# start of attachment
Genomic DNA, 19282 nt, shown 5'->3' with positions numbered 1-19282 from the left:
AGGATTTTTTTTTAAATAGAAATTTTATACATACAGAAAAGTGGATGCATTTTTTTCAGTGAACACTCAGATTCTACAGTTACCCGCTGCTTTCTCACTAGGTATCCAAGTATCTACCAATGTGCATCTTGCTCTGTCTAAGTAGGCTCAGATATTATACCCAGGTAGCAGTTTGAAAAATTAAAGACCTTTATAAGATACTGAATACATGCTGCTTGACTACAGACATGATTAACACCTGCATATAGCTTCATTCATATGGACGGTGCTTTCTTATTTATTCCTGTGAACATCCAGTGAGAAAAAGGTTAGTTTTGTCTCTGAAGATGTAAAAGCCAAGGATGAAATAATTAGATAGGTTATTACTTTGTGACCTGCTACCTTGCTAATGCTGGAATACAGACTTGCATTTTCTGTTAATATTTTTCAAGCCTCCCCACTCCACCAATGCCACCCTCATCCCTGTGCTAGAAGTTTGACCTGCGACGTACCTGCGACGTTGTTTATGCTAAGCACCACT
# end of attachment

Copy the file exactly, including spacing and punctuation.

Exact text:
Genomic DNA, 19282 nt, shown 5'->3' with positions numbered 1-19282 from the left:
AGGATTTTTTTTTAAATAGAAATTTTATACATACAGAAAAGTGGATGCATTTTTTTCAGTGAACACTCAGATTCTACAGTTACCCGCTGCTTTCTCACTAGGTATCCAAGTATCTACCAATGTGCATCTTGCTCTGTCTAAGTAGGCTCAGATATTATACCCAGGTAGCAGTTTGAAAAATTAAAGACCTTTATAAGATACTGAATACATGCTGCTTGACTACAGACATGATTAACACCTGCATATAGCTTCATTCATATGGACGGTGCTTTCTTATTTATTCCTGTGAACATCCAGTGAGAAAAAGGTTAGTTTTGTCTCTGAAGATGTAAAAGCCAAGGATGAAATAATTAGATAGGTTATTACTTTGTGACCTGCTACCTTGCTAATGCTGGAATACAGACTTGCATTTTCTGTTAATATTTTTCAAGCCTCCCCACTCCACCAATGCCACCCTCATCCCTGTGCTAGAAGTTTGACCTGCGACGTACCTGCGACGTTGTTTATGCTAAGCACCACT